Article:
The MPCA recently received a report of a suspected dog death as a result of exposure to blue-green algae. Although the Department of Health has not confirmed the cause of death, if you are a dog owner, it better to be safe than sorry. Be sure to check water conditions when your dog is playing near lakes or slow-flowing streams.
Blue-green algae “blooms” have a thick, cloudy appearance that can look like green paint, pea soup, or floating mats of scum. Some, but not all, species of blue-green algae contain potent toxins that can be deadly to dogs, livestock, and other animals within hours of contact.
If possible, keep your pets away from algae-laden water entirely. If your dog does go into water with heavy algae growth, hose it off right away, before it has a chance to lick itself clean. Animals become ill when they ingest the toxins, so preventing them from drinking affected water or licking toxins from their coat is key to preventing illness.
If you are concerned that your pet has been exposed to harmful blue-green algae, take the animal to a veterinarian immediately.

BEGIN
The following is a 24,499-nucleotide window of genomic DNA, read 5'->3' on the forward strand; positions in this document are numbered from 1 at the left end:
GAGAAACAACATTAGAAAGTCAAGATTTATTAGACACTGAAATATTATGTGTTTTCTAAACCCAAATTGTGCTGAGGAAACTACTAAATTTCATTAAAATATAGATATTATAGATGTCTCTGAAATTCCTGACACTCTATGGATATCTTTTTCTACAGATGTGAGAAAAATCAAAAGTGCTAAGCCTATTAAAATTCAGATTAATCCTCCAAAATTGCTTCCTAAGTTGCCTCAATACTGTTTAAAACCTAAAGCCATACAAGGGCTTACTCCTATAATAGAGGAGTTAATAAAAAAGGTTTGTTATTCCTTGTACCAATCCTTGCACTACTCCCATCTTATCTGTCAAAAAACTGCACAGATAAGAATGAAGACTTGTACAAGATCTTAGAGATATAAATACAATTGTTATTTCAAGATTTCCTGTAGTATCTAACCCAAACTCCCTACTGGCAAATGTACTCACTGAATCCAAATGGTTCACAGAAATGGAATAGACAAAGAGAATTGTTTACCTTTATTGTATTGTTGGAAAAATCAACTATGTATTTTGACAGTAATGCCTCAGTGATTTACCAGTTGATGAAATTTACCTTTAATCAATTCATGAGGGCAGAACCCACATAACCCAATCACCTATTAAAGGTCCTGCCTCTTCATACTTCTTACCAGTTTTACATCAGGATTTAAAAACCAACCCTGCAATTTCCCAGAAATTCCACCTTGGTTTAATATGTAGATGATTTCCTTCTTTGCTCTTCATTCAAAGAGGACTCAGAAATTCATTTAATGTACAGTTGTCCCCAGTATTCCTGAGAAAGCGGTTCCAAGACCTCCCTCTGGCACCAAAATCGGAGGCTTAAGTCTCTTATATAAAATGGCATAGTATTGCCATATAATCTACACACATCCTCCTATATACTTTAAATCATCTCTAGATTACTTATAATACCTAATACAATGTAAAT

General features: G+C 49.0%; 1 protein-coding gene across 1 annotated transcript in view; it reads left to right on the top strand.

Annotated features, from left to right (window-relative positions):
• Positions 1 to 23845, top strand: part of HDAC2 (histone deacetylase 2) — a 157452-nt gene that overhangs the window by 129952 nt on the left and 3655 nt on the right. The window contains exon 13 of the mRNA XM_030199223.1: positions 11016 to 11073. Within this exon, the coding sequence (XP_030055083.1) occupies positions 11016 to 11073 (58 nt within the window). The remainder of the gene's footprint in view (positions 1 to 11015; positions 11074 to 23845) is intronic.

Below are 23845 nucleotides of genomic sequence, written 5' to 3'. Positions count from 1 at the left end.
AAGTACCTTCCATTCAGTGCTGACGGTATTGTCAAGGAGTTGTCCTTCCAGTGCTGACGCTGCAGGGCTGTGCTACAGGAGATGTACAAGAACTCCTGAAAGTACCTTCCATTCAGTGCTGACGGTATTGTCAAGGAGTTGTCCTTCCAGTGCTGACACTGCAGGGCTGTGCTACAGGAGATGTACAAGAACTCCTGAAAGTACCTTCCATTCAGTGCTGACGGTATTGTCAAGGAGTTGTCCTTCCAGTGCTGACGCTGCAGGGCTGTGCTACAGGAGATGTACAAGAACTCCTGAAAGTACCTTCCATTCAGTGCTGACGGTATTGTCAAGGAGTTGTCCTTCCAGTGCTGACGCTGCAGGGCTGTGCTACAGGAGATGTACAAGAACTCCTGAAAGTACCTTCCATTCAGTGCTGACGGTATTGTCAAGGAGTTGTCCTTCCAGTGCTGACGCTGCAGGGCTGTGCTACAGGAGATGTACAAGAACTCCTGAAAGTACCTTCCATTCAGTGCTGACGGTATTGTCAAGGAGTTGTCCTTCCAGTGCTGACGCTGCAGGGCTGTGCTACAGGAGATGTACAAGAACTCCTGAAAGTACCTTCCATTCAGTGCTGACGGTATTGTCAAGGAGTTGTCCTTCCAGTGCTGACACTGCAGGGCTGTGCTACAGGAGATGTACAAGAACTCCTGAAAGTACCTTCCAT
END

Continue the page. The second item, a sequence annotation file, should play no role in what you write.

What causes blue-green algae?
Blue-green algae blooms can occur anytime during the summer, though they are normally associated with warm weather and low rainfall. Algae are a natural part of the ecosystem, but under certain conditions, algae populations can “bloom” with dramatic growth. Most blue-green algae are not toxic, but there is no way to visually identify whether a particular bloom contains toxins that are harmful to people or animals.
Algal blooms develop when lakes contain excessive levels of nutrients such as phosphorus. The best way to prevent them over the long term is to reduce the amount of nutrients that run off into lakes from fertilizers and organic materials like leaves and yard waste. Once a bloom has developed, there is no way to correct it. Blooms often come and go quickly, so the best option is to stay away from the water until rainfall, wind shifts, or cooler temperatures disrupt the algae’s growth.
The best way to prevent algal blooms over the long term is to reduce the amount of nutrients that run off into lakes from fertilizers and organic materials like leaves and yard waste. Once a bloom has developed, there is no way to correct it. Blooms often come and go quickly, so the best option is to stay away from the water until rainfall, wind shifts, or cooler temperatures disrupt the algae’s growth.
Human deaths from exposure to blue-green algae are extremely rare, since the unpleasant odor and appearance of a blue-green algal bloom tend to keep people out of the water. If people do come into contact with toxic blue-green algae, they can experience skin irritation, nausea, and eye, nose, and throat irritation. People should never swim in water if they suspect a blue-green algae bloom.
For more information
Find out more on MPCA's webpage about blue-green algae blooms.